Atul Aneja

DUBAI: An Indian was killed and nine are missing after cyclone Gonu hit Oman on Wednesday.

Diplomatic sources told The Hindu that the body of Prakashan, from Mysore, had been identified. Among those missing were five persons from Kerala Sajith Kumar (Kozhikode), Mohammad Ali and Binu (Ernakulum), Udayan (Guruvayur) and Anil (Ottapalam). Prithvi Pal Singh was among the two persons from Punjab listed as missing, as were Sreenu and Swamy from Andhra Pradesh.

Mohammad Abdul Rahim was hospitalised with a leg injury, while Dharmarajan from Hyderabad was discharged.

The sources said it appeared that the victims belonged to Engine Engineers Ltd., a firm run by Indians.

The Omani authorities said 12 persons were reported dead following the cyclone.

The storm caused considerable damage in the 150 km stretch between Muscat and Sur, where the Indo-Oman joint venture on fertilizers is located. Communication links are yet to be restored. Consequently, the Indian embassy in Muscat is yet to establish contact with the head of the Oman India Fertilizer Company (OMIFCO).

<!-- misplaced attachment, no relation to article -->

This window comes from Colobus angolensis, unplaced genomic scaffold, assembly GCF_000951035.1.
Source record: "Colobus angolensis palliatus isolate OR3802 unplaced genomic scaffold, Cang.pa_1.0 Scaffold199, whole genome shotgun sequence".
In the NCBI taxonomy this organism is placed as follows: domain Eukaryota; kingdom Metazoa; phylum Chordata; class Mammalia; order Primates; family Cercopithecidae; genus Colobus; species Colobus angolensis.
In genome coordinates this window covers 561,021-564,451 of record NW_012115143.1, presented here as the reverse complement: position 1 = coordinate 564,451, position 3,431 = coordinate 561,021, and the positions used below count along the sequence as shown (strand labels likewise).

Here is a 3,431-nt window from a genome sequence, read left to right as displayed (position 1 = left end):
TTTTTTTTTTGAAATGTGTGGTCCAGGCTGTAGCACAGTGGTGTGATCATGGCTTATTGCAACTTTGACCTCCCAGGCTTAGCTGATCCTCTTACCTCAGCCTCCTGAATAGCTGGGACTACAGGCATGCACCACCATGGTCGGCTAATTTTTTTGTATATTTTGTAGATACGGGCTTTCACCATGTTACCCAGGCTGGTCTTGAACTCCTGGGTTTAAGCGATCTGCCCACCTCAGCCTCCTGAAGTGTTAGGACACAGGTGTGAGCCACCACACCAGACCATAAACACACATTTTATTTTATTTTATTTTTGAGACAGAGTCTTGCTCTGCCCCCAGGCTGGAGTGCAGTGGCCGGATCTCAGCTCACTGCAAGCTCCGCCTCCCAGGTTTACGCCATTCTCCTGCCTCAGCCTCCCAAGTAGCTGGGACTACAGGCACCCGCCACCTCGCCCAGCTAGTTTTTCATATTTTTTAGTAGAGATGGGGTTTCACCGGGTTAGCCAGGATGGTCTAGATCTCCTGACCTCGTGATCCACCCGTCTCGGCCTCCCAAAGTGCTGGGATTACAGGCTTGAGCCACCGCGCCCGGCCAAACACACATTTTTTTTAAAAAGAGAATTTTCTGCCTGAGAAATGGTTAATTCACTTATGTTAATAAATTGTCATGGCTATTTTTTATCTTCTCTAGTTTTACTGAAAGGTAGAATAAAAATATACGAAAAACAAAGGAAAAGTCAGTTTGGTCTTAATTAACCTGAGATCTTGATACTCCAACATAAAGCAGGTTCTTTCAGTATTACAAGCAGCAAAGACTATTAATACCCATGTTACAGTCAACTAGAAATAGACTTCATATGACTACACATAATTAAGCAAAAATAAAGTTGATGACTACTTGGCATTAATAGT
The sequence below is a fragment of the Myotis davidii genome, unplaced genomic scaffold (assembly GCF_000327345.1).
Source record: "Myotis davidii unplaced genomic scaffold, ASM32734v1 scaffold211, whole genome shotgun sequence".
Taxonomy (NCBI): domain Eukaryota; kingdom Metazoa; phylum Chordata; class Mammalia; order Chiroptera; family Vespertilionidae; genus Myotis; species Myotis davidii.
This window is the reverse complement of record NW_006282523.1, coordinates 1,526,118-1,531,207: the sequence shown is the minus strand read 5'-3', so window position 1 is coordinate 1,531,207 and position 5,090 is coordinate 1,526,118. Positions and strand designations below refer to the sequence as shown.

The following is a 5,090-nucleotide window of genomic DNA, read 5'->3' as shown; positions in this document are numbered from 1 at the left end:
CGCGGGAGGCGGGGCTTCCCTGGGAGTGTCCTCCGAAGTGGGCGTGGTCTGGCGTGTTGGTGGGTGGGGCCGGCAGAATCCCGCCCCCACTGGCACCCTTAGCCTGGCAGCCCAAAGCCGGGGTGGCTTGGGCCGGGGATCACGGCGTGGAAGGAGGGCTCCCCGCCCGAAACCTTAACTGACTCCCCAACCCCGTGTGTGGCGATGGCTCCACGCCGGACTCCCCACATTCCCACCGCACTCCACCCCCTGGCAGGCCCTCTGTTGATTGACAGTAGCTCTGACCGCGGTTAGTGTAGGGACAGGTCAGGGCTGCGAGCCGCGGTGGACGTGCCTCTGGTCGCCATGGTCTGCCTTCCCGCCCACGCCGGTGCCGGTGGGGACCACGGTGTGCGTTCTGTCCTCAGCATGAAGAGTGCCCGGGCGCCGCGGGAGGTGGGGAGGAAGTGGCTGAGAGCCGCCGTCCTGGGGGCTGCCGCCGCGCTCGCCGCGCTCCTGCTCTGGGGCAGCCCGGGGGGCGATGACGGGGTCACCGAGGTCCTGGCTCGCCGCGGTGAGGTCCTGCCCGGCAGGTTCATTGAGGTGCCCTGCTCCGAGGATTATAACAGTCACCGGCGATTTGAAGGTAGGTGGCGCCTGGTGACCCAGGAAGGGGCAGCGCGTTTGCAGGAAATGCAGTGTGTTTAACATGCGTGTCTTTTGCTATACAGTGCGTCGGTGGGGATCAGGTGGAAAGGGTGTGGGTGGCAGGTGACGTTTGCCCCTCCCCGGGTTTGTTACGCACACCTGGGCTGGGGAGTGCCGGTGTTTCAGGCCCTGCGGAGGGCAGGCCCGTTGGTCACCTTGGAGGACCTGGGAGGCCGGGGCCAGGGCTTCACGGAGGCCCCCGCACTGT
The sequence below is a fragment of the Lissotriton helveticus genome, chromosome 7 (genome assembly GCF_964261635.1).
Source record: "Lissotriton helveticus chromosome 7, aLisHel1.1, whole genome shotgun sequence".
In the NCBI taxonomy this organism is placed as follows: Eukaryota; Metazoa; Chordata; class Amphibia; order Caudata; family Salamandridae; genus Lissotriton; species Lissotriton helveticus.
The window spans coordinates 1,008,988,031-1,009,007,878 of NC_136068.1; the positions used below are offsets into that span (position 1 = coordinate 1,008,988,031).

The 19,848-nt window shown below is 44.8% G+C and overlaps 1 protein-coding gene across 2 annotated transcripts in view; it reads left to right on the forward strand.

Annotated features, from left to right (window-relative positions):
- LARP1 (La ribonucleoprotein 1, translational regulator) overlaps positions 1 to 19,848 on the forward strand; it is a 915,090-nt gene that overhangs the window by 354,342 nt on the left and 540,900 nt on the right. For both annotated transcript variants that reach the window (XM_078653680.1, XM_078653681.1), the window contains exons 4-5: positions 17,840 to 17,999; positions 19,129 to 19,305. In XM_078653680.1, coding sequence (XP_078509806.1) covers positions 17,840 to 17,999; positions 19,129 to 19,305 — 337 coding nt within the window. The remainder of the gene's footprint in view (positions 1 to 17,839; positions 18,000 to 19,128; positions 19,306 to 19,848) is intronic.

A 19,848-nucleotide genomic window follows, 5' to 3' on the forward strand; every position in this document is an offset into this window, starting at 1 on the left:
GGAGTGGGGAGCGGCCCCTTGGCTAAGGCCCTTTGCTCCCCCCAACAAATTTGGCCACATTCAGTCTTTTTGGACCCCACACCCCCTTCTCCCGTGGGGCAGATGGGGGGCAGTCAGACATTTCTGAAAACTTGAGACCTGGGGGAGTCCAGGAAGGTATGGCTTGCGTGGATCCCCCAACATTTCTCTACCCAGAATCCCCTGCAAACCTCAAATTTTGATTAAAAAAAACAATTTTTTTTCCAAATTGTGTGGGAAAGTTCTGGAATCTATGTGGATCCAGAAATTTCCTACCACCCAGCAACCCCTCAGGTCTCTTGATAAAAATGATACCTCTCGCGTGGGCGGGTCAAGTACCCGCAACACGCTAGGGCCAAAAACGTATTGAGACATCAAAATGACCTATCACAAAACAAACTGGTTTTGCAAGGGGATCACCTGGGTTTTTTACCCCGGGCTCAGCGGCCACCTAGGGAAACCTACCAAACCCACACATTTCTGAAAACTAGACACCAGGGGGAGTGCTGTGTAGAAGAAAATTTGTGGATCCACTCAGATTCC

An Omani military column managed to reach Sur on Thursday, and more information on the extent of the damage is expected to emerge. The $969 million OMIFCO project is around two years old.

The cyclone damaged power lines, and nearly 60 per cent of Oman was without electricity. Half of the telephones in Muscat were not functioning, the sources said.

The cyclone, now downgraded to a tropical storm, hit the southern Iranian coast. It is heading in a southeasterly direction towards the Strait of Hormuz and the city of the Chah Bahar, close to the Pakistani border.

Nearly a fourth of world's oil supplies pass through the Strait of Hormuz. Any disruption in the movement of oil tankers and damage to the oil platforms will impact on international oil prices.

Officials in Oman said the cyclone did not affect oil tanker traffic through the Strait of Hormuz. In Iran, the oil platforms are not in the storm's path. It is unlikely to threaten the South Pars oil, gas, and petrochemical installations in Assalouyeh in southern Iran.

The world's largest oil producer, Saudi Arabia, which lies west of Oman, said it did not expect the storm to affect its oil-producing areas.

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